The blame is clearFormer Prosecutor General Yoon Seok-youl plans to declare his bid for presidency Tuesday at a memorial dedicated to the noble sacrifice of independence fighter Yun Bong-gil (1908-1932). On Monday, Choe Jae-hyung, head of the Board and Audit and Inspection (BAI), expressed an intention to resign to “contemplate a possible role for the country.” Political circles consider his resignation a step toward running for president. In a stunning development, heads of two mighty agencies prepare for presidential runs without finishing their terms.
Choe’s stepping down carries particular significance. While the Prosecution Act ensures a two-year term for a prosecutor general, our Constitution guarantees a four-year term for the BAI chief. To help safeguard the separation of powers, our Constitution specifies the terms of the president (five years), the Supreme Court Chief Justice (six years) and lawmakers (four years). Just like that, the four-year term of the BAI head is certified by the Constitution. Choe surely would understand what that means. Reacting to questions about his future, Choe said, it is “inappropriate to carry out my job as BAI head in the face of suspicions about what my course of action would be.”
Nevertheless, it is difficult to criticize the two top officials for joining in politics as the Moon Jae-in administration should be first held accountable for their transformations. The government persistently obstructed them from looking into the Cho Kuk scandal and the Blue House’s alleged intervention in manipulating data on the Wolseong-1 reactor to help spur the government’s nuclear phase-out policy. In the process, the Blue House abused its authority over personnel affairs to shake the political independence and neutrality of the prosecution and BAI — the very foundation of democracy.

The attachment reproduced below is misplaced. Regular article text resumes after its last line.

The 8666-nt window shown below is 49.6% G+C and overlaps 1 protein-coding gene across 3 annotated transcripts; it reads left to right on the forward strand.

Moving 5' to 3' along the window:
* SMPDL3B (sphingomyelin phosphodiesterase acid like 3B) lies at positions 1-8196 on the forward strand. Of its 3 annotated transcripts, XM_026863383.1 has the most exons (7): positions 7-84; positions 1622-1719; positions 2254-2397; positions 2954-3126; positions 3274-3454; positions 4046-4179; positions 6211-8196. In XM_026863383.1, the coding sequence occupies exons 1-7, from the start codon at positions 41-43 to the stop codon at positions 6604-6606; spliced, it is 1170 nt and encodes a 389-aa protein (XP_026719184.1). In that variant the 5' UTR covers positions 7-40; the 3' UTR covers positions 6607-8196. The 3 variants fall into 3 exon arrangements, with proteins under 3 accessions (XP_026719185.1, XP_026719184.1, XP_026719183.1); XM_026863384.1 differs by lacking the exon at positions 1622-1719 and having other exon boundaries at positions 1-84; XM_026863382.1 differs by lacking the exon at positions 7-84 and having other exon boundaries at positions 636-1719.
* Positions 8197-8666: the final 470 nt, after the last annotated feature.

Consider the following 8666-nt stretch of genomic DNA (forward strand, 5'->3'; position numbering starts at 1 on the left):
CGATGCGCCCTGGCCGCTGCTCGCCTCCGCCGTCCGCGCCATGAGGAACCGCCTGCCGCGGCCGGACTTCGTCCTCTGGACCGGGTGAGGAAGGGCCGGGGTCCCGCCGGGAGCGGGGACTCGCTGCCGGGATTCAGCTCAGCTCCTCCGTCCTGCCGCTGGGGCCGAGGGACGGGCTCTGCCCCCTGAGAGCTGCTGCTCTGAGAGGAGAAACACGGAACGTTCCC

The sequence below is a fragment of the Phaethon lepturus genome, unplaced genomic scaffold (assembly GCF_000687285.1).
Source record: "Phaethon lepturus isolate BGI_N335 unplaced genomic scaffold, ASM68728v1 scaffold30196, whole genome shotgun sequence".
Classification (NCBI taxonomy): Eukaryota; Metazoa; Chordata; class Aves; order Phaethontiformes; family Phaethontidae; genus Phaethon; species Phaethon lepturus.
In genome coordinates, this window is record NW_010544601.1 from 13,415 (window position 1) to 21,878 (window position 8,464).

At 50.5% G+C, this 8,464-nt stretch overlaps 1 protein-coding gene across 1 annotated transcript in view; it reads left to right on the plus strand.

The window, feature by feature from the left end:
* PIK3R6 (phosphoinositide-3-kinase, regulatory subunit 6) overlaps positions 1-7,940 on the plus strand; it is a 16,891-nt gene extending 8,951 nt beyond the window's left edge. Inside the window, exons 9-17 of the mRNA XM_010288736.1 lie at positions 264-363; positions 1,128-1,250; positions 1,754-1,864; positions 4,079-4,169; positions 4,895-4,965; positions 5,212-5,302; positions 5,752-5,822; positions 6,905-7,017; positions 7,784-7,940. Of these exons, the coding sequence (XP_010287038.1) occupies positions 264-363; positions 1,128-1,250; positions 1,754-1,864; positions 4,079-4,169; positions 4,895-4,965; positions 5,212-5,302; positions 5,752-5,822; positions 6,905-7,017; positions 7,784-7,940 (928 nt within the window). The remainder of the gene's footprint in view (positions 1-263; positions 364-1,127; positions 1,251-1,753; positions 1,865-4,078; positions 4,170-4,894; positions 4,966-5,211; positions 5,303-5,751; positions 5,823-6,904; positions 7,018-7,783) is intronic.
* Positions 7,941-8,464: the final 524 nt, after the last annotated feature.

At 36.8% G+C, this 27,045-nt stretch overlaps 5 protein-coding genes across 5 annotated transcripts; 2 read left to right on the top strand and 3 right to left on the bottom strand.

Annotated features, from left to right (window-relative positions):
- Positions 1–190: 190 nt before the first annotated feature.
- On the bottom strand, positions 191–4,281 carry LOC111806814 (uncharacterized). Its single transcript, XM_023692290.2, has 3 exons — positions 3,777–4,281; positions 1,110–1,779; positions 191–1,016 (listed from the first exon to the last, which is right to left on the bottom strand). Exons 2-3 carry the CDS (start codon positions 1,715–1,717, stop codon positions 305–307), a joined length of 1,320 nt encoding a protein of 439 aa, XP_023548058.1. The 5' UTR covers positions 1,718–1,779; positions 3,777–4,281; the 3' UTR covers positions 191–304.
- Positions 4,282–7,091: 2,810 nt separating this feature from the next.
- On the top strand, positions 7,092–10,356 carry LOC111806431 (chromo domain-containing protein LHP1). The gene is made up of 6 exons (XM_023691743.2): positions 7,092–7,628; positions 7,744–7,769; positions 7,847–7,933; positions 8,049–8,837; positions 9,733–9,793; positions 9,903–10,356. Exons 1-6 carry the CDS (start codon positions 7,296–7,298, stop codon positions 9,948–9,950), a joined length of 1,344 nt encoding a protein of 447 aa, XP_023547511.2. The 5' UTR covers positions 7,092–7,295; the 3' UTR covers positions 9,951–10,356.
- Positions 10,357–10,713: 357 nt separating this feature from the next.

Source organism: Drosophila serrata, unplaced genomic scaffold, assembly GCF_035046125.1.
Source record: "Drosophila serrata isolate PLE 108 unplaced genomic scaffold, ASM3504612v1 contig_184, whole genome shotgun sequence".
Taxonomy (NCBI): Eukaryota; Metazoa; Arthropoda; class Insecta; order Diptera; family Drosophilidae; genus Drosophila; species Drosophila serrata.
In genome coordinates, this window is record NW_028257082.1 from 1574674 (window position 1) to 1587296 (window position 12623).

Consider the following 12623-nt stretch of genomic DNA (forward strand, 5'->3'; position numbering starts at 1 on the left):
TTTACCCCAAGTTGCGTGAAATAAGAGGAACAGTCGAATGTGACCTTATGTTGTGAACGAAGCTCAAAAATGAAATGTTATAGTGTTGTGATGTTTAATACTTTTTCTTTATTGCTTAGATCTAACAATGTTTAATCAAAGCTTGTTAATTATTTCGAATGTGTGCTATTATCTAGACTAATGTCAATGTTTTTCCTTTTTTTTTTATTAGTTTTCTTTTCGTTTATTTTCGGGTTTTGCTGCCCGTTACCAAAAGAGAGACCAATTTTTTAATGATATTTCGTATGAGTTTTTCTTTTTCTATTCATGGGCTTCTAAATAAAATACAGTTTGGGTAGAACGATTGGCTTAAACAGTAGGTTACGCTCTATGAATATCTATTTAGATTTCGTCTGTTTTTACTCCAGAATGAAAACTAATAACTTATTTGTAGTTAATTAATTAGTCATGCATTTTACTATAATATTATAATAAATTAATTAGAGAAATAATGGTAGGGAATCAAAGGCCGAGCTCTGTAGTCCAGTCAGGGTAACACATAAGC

Former Justice Minister Choo Mi-ae played many dirty tricks to force Yoon out and current Justice Minister Park Beom-kye tried to neutralize the prosecution methodically, as evidenced by his merciless reshuffle of mid-level prosecutors delving into abuse of power and corruption of the powers that be. Choe received pressure from the ruling Democratic Party (DP) to step down after he pressed ahead with an inspection of the nuclear reactor data manipulation. Choe even became a suspect after he was accused by liberal groups for “abusing his authority.”
Democracy can be sustained when it comes under that kind of pressure. The stipulation of the tenures of top prosecutor and BAI head by laws is aimed at checking the abuse of power by the sitting power. If the BAI is closer to the legislature, the prosecution is akin to a judicial body in the government. Heads of such crucial entities running for president is unprecedented in our democracy. But no one can deny that it was the Moon administration that forcefully shoved them onto a political path.